A: Public Health Emergency Powers Regulations are seeing significant relaxation only now, as of this coming Sunday, 20 June 2021.

Q:People are extremely irritated by the raft-up rule, especially when charter boats are able to take scores of people. Why was the raft up rule necessary? Are you concerned by the calls for a huge raft-up this weekend?

A: It is impossible to contact trace a raft up with multiple persons from multiple boats interacting. People are also irritated by curfew, but the Government is making decisions in the interest of safety. However, due to these restrictions and our vaccination rates, we can lift the curfew and end the restrictions for raft-ups.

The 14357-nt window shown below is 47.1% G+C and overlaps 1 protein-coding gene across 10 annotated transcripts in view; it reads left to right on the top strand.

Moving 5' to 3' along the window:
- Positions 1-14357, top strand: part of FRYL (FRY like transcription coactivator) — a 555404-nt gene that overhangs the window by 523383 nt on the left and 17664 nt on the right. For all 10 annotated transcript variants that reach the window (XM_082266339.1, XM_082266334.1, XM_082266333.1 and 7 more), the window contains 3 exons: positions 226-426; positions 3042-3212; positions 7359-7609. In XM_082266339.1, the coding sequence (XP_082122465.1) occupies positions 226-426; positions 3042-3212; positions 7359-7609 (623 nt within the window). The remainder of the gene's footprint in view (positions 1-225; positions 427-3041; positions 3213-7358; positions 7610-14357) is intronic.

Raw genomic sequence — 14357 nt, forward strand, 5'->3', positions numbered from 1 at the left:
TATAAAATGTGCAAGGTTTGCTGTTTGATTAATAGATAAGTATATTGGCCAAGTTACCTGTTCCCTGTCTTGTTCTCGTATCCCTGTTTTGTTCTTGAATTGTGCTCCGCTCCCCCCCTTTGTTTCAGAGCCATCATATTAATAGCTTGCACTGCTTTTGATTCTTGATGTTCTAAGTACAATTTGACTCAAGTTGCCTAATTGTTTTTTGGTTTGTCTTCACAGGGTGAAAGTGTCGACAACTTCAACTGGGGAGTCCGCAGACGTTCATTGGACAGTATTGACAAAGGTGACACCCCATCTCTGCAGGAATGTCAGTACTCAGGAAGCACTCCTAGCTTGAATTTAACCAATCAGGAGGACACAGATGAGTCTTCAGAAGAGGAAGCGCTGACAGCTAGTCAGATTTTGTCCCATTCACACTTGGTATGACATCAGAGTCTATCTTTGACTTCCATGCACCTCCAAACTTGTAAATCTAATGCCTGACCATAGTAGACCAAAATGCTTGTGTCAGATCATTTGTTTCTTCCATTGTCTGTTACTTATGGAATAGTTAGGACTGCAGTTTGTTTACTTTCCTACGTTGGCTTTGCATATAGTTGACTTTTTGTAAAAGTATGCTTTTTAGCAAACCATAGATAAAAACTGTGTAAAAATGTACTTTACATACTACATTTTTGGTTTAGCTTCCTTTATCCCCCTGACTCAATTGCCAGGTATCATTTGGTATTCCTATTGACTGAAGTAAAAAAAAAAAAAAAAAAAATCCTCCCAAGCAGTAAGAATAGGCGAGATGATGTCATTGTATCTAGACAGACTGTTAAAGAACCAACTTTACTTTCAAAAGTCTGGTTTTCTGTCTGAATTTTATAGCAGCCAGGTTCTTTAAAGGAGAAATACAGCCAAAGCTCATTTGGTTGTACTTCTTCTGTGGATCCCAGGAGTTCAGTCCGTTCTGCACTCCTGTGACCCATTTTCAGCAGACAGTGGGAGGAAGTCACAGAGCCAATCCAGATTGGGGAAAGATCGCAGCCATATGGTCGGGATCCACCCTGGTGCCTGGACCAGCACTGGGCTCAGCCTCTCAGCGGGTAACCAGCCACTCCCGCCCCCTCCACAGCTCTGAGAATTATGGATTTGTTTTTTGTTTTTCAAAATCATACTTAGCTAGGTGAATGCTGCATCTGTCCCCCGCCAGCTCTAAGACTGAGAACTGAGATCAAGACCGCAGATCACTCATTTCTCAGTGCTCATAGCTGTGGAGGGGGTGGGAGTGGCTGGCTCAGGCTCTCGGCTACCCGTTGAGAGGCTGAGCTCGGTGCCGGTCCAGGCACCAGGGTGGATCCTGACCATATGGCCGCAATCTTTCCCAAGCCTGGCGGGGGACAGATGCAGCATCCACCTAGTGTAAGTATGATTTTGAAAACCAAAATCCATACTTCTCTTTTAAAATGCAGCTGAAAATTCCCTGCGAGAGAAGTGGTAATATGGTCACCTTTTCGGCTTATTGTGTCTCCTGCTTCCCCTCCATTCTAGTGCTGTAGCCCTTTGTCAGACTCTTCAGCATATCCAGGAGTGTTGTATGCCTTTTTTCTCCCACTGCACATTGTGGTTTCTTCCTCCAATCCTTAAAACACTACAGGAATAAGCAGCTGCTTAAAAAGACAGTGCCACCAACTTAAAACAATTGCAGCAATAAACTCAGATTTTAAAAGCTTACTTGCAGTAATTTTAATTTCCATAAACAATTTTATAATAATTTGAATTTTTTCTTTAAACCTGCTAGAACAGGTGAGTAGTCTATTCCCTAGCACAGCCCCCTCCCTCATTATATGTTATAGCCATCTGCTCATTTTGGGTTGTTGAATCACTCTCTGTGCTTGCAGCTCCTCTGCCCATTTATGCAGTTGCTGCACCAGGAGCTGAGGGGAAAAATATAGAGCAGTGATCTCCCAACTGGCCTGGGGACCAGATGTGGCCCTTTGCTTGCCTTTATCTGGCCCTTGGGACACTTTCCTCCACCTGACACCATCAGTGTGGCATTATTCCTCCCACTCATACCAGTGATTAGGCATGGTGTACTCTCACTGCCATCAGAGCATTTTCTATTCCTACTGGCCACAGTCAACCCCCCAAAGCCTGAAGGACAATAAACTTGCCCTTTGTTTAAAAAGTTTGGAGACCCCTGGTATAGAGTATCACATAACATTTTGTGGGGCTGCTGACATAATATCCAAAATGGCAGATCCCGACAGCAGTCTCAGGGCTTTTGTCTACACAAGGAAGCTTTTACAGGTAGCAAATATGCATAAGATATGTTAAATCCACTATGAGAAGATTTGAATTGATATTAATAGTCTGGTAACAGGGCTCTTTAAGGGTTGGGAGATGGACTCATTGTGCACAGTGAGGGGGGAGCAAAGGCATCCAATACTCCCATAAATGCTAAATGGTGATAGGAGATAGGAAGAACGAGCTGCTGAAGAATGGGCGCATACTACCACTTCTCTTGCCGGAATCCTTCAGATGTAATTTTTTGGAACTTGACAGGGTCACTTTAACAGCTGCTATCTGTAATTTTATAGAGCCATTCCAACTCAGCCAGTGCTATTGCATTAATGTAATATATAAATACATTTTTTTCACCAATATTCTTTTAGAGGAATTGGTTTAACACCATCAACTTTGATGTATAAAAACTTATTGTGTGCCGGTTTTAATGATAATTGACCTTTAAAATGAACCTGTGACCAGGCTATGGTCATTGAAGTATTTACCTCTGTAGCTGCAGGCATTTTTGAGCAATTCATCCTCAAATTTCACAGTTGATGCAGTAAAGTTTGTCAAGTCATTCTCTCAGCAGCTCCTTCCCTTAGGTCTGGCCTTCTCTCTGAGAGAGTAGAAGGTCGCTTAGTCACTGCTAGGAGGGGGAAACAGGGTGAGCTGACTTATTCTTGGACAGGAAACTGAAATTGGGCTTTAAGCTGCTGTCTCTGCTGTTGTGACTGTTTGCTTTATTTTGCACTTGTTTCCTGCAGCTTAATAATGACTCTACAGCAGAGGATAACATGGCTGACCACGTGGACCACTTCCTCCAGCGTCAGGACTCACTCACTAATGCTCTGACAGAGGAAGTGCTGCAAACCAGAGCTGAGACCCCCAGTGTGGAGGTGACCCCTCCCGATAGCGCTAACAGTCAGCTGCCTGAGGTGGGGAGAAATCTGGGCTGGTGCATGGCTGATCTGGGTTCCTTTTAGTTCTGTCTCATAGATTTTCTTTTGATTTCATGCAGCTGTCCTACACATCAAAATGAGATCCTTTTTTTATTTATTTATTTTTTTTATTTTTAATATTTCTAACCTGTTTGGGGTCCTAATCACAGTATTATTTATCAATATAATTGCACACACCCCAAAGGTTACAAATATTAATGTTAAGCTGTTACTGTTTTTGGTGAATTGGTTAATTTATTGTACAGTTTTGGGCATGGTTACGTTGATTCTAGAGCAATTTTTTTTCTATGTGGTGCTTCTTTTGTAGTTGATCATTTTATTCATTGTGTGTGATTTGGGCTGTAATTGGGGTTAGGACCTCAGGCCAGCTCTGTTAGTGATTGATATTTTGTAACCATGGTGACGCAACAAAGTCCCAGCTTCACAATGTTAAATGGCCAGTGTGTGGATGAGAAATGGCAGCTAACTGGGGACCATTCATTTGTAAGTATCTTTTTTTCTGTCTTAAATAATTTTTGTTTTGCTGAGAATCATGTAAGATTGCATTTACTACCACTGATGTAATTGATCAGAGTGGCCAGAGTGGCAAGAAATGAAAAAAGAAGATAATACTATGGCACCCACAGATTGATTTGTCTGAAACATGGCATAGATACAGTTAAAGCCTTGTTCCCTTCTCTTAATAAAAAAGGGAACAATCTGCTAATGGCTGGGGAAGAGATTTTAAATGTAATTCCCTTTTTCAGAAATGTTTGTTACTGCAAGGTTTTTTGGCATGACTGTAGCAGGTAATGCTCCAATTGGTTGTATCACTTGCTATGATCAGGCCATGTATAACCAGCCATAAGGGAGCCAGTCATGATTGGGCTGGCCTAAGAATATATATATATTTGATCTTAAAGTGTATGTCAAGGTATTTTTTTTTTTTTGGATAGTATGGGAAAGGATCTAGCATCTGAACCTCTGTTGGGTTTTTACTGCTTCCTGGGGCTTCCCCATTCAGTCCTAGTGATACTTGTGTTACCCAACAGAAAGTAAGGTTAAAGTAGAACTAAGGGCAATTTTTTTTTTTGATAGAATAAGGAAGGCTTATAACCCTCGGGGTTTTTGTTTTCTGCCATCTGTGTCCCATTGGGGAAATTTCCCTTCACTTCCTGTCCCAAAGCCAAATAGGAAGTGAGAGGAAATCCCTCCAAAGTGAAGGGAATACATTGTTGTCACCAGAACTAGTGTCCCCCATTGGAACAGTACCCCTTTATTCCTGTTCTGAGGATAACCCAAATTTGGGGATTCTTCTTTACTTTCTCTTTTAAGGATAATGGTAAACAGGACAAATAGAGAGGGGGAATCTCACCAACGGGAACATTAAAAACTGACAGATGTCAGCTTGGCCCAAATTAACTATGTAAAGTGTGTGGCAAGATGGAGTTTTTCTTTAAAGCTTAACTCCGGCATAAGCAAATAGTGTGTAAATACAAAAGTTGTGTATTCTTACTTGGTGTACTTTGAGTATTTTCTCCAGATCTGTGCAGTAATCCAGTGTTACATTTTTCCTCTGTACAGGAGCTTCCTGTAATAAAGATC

Q: How many immunised travellers have tested positive for Covid-19 in their post-arrival tests? Is it really necessary to keep testing them on day 8 and 14 when this is a deterrent to visitors to travel to Bermuda?

A: The short answer is, yes – vaccinated people can and do test positive for Covid-19.

Q: The organisers of the recent trip by influencers for Revolve said: “We participated in an event that was not for recreational purposes, but rather a staged commercial event under the auspices, permission and knowledge of the Bermuda Tourism Authority and other relevant government departments with the view to promoting and marketing Bermuda. All Covid-19 protocol requirements were met.”

If this was the case, how was the alleged raft-up able to take place?